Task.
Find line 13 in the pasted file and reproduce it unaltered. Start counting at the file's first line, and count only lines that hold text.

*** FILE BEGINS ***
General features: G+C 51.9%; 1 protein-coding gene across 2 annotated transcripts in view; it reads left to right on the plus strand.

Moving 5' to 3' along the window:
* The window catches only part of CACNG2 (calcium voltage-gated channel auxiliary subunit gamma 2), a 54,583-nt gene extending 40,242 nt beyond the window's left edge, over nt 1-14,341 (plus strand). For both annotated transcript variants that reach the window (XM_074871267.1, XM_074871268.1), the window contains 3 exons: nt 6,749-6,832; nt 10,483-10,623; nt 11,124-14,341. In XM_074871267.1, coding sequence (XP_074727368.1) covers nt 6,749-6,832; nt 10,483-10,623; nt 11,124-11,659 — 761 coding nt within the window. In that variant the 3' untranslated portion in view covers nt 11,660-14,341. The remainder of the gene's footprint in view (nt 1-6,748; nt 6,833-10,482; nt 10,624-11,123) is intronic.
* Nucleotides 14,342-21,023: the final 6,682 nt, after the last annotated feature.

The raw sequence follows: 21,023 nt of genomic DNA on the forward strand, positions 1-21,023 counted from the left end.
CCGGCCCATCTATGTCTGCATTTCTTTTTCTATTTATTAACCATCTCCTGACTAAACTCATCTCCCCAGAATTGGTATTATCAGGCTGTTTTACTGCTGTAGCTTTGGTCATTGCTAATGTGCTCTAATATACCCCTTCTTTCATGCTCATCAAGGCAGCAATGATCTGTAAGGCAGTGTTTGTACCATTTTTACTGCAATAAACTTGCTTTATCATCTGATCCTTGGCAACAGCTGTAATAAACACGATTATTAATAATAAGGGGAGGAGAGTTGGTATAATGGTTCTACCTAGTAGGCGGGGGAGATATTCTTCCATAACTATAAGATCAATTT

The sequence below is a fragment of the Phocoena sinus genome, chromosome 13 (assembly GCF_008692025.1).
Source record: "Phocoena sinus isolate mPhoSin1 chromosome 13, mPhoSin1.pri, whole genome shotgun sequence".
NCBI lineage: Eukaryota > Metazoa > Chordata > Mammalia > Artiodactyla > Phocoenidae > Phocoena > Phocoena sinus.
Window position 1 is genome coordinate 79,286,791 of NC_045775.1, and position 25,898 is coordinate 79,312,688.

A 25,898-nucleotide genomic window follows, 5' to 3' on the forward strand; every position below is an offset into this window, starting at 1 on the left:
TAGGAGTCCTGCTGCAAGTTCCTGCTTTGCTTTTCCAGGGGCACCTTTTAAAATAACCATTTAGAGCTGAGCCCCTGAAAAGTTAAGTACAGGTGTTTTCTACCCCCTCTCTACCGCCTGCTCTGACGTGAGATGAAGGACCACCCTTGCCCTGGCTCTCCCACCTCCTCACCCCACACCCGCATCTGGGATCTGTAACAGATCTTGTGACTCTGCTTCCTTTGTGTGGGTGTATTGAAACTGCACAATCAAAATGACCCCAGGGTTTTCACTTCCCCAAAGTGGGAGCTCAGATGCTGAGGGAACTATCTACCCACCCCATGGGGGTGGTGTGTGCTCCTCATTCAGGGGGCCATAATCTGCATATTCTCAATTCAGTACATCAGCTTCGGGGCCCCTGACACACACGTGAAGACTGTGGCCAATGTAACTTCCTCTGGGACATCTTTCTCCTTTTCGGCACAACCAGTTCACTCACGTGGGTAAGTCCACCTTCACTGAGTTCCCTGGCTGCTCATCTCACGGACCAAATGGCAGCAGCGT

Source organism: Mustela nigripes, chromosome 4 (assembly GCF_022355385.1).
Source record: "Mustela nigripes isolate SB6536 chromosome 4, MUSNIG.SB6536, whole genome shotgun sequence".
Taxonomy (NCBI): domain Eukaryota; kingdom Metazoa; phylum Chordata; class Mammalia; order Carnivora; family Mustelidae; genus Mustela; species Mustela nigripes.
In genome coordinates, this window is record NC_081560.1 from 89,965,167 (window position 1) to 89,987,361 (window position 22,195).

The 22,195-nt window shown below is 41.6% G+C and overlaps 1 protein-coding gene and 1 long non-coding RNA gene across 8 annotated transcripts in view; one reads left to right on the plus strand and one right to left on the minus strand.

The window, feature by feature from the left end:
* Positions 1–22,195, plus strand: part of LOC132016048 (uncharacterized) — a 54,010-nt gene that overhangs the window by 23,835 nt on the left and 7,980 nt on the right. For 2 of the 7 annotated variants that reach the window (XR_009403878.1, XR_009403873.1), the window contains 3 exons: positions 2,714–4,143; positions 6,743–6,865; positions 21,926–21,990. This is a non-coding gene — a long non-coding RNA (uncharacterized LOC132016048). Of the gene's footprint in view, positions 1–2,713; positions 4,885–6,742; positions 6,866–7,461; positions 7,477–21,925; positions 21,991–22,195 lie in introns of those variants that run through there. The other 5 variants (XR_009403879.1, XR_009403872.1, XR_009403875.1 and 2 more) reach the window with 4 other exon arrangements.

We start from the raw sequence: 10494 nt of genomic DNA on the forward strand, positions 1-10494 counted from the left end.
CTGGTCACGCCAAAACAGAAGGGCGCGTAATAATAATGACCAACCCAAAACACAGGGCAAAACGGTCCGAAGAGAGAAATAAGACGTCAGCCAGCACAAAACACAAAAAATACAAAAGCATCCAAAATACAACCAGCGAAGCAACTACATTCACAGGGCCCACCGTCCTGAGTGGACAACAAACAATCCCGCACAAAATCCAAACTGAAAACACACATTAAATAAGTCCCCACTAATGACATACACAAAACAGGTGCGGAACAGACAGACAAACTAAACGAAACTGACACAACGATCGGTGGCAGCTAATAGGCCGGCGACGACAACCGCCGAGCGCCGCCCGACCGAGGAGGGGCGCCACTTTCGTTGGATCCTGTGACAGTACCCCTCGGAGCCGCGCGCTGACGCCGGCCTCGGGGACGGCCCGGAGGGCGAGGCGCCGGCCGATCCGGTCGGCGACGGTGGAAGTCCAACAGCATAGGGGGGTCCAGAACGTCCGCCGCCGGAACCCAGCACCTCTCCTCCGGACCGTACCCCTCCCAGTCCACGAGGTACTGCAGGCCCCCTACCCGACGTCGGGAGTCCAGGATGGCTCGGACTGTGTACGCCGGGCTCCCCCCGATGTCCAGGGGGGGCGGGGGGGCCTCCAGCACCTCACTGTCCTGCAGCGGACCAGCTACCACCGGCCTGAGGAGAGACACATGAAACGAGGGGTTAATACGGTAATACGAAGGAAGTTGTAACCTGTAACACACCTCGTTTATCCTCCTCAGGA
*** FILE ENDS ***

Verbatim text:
Source organism: Mustela nigripes, chromosome 4 (assembly GCF_022355385.1).